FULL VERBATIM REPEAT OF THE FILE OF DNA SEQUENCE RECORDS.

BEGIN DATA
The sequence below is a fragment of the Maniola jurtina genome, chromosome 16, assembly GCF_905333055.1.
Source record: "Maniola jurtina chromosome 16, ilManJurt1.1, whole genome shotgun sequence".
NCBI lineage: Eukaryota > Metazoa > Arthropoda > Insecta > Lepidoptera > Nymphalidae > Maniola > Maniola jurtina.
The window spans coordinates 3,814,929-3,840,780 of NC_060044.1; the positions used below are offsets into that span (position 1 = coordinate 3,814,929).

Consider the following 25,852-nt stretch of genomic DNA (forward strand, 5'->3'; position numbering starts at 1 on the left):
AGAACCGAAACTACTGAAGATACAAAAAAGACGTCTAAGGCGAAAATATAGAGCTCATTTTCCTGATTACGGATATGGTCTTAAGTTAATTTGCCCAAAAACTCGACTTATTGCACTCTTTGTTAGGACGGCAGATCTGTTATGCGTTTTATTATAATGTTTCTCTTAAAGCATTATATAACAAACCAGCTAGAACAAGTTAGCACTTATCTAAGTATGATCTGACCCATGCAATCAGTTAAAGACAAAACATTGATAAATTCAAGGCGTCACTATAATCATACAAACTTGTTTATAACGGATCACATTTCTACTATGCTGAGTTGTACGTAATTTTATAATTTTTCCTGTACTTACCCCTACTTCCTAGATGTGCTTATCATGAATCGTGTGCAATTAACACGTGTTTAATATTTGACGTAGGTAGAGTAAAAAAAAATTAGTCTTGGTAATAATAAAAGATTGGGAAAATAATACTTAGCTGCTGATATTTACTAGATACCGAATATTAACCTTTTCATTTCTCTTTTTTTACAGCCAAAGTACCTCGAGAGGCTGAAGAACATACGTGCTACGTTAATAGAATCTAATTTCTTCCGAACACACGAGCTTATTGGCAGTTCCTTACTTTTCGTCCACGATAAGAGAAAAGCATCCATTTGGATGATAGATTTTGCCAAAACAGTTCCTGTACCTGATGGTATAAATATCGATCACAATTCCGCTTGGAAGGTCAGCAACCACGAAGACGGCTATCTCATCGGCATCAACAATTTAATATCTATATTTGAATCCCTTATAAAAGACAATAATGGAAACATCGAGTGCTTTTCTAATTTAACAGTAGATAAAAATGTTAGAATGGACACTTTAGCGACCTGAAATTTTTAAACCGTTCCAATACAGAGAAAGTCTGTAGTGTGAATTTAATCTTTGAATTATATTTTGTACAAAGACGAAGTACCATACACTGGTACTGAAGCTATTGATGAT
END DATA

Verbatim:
The sequence below is a fragment of the Maniola jurtina genome, chromosome 16, assembly GCF_905333055.1.
Source record: "Maniola jurtina chromosome 16, ilManJurt1.1, whole genome shotgun sequence".
NCBI lineage: Eukaryota > Metazoa > Arthropoda > Insecta > Lepidoptera > Nymphalidae > Maniola > Maniola jurtina.
The window spans coordinates 3,814,929-3,840,780 of NC_060044.1; the positions used below are offsets into that span (position 1 = coordinate 3,814,929).

Consider the following 25,852-nt stretch of genomic DNA (forward strand, 5'->3'; position numbering starts at 1 on the left):
AGAACCGAAACTACTGAAGATACAAAAAAGACGTCTAAGGCGAAAATATAGAGCTCATTTTCCTGATTACGGATATGGTCTTAAGTTAATTTGCCCAAAAACTCGACTTATTGCACTCTTTGTTAGGACGGCAGATCTGTTATGCGTTTTATTATAATGTTTCTCTTAAAGCATTATATAACAAACCAGCTAGAACAAGTTAGCACTTATCTAAGTATGATCTGACCCATGCAATCAGTTAAAGACAAAACATTGATAAATTCAAGGCGTCACTATAATCATACAAACTTGTTTATAACGGATCACATTTCTACTATGCTGAGTTGTACGTAATTTTATAATTTTTCCTGTACTTACCCCTACTTCCTAGATGTGCTTATCATGAATCGTGTGCAATTAACACGTGTTTAATATTTGACGTAGGTAGAGTAAAAAAAAATTAGTCTTGGTAATAATAAAAGATTGGGAAAATAATACTTAGCTGCTGATATTTACTAGATACCGAATATTAACCTTTTCATTTCTCTTTTTTTACAGCCAAAGTACCTCGAGAGGCTGAAGAACATACGTGCTACGTTAATAGAATCTAATTTCTTCCGAACACACGAGCTTATTGGCAGTTCCTTACTTTTCGTCCACGATAAGAGAAAAGCATCCATTTGGATGATAGATTTTGCCAAAACAGTTCCTGTACCTGATGGTATAAATATCGATCACAATTCCGCTTGGAAGGTCAGCAACCACGAAGACGGCTATCTCATCGGCATCAACAATTTAATATCTATATTTGAATCCCTTATAAAAGACAATAATGGAAACATCGAGTGCTTTTCTAATTTAACAGTAGATAAAAATGTTAGAATGGACACTTTAGCGACCTGAAATTTTTAAACCGTTCCAATACAGAGAAAGTCTGTAGTGTGAATTTAATCTTTGAATTATATTTTGTACAAAGACGAAGTACCATACACTGGTACTGAAGCTATTGATGAT